State v. Alston

Annotate this Case

64 S.E.2d 3 (1951)

233 N.C. 341

STATE v. ALSTON et al.

No. 145.

Supreme Court of North Carolina.

March 21, 1951.

*5 Leon T. Vaughan, Nashville, and James D. Gilliland, Warrenton, for defendants, appellants.

Harry McMullan, Atty.Gen., and T. W. Bruton, Asst.Atty.Gen., for the state.

JOHNSON, Justice.

The defendants lay stress on their exception to the refusal of the court below to allow their motion for judgment of nonsuit made when the State rested its case and renewed at the close of the evidence.

True, the verdicts here rest entirely upon circumstantial evidence, but "Circumstantial evidence is not only a recognized and accepted instrumentality in the ascertainment of truth, but it is essential, and, when properly understood and applied, highly satisfactory in matters of the gravest moment." State v. Brackville, 106 N.C. 701, 11 S.E. 284; State v. Cash, 219 N.C. 818, 15 S.E.2d 277. "In some classes of cases the chain of evidence is said to be no stronger than the weakest link, but this is not always true, for sometimes facts, which seem weak by themselves, may be woven together like twigs in a bundle, or wires in a cable, and so a strong case may be constructed of facts which would be weak by themselves." Lockhart, North Carolina Handbook of Evidence, 2d Ed., Sec. 266, p. 316.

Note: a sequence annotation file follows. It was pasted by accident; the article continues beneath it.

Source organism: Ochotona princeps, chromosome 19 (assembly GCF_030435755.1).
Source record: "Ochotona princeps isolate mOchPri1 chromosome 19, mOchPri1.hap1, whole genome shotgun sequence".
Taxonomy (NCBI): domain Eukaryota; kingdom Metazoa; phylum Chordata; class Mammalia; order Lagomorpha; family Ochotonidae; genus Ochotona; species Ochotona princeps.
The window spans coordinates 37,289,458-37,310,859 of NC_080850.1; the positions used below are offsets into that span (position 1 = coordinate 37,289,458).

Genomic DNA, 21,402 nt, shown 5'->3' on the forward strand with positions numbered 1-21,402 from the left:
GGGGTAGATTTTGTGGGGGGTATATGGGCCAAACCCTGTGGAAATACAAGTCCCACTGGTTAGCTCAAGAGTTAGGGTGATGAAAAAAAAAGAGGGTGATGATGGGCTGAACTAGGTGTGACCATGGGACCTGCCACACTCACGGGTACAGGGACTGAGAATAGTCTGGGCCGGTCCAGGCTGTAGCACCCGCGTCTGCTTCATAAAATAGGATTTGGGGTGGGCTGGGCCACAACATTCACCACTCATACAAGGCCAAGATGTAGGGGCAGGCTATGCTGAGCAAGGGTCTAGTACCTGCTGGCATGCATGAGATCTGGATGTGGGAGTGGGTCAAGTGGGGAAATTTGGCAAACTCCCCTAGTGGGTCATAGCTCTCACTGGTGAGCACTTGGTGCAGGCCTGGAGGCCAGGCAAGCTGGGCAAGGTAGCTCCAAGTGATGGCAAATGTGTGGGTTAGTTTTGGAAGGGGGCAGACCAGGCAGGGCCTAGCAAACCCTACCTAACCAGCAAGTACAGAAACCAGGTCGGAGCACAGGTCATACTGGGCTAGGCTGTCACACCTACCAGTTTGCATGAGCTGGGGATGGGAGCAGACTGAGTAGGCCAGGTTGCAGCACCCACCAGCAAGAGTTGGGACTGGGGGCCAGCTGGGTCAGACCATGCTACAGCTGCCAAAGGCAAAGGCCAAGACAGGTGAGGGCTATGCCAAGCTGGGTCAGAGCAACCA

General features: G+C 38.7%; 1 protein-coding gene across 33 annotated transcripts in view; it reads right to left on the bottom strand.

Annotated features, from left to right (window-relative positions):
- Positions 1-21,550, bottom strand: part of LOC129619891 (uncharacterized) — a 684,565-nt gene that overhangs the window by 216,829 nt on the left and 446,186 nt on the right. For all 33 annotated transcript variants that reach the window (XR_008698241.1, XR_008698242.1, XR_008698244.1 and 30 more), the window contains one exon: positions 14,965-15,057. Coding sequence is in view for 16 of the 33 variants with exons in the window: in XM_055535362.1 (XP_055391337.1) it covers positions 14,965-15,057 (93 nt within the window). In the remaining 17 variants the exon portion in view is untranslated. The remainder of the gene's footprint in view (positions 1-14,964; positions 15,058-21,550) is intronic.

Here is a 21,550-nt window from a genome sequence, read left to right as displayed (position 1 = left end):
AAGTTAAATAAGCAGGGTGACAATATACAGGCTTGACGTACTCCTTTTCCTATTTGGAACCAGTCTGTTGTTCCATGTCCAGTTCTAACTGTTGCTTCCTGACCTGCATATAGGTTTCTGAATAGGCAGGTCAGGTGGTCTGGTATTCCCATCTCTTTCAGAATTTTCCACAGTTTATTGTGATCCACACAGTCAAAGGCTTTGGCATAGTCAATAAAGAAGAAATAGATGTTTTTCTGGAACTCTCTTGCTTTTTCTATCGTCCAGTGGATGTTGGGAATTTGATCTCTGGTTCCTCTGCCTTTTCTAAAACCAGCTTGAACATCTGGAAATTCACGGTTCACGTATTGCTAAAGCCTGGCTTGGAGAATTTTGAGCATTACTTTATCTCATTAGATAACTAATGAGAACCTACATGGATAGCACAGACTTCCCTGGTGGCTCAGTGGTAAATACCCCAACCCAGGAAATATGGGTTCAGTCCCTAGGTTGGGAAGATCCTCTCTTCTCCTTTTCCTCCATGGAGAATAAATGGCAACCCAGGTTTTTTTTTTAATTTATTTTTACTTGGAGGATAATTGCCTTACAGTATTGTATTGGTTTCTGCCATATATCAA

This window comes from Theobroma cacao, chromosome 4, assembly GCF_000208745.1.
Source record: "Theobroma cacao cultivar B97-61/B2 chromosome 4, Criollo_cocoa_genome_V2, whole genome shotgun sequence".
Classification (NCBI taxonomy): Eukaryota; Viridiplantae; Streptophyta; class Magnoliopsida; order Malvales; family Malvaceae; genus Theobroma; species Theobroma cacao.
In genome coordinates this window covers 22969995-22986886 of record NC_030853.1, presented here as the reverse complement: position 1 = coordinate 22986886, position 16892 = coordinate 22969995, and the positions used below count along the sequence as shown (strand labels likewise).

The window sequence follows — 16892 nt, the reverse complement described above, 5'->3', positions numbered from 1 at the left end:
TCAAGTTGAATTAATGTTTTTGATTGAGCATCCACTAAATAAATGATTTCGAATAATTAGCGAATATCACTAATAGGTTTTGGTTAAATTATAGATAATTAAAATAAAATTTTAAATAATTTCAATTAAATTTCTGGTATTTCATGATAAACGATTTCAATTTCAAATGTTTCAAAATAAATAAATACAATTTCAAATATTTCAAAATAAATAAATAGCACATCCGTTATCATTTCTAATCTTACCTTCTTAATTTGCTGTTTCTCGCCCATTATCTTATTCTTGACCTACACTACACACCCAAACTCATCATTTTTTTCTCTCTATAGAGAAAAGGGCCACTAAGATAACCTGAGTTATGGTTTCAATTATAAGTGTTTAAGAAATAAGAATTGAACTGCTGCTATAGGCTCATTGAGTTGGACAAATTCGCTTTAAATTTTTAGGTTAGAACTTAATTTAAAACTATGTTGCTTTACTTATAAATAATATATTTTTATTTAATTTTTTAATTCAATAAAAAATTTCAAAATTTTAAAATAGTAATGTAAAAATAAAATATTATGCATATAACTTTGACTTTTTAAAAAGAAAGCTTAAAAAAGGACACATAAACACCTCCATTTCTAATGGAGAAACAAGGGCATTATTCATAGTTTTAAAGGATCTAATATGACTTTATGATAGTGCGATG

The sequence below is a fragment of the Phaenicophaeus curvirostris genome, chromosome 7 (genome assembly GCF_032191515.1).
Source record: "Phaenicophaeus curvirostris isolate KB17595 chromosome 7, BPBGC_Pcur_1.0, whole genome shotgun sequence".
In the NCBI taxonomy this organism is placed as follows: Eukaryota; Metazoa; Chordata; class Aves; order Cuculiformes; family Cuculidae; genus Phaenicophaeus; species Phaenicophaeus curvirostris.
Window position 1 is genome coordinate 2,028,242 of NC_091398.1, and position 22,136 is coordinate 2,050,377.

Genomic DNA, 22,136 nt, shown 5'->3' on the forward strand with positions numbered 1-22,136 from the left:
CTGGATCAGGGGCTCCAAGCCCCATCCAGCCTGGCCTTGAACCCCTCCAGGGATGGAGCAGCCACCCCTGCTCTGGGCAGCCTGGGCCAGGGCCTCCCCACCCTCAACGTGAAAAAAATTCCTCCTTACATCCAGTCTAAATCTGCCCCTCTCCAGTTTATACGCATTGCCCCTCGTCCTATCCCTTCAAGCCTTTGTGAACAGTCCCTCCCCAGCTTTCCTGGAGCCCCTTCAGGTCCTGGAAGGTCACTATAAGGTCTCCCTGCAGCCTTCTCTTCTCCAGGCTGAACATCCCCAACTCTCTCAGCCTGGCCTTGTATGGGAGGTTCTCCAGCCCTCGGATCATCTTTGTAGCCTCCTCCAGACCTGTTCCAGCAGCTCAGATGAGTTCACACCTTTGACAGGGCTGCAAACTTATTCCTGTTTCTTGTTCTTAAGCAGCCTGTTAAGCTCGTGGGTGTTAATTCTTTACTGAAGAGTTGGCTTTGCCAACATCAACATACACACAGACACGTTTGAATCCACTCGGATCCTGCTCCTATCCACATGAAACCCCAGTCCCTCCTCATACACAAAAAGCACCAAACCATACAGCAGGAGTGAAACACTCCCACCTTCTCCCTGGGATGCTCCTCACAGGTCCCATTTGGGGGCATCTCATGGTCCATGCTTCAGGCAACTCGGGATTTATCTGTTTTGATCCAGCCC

The motion to nonsuit under G.S. ยง 15-173 "requires that the court ascertain merely whether there is any evidence to sustain the allegations of the indictment, and not whether it be true or the jury should believe it." State v. McLeod, 196 N.C. 542, 146 S.E. 409, 410.

Here, the series of incriminating circumstances, taken in its entirety, was sufficient to be submitted to the jury.

We have examined the other exceptions brought forward in defendants' brief and find in them no cause to disturb the results below. The defendants have had a fair trial under application of the correct principles of law.

No error.

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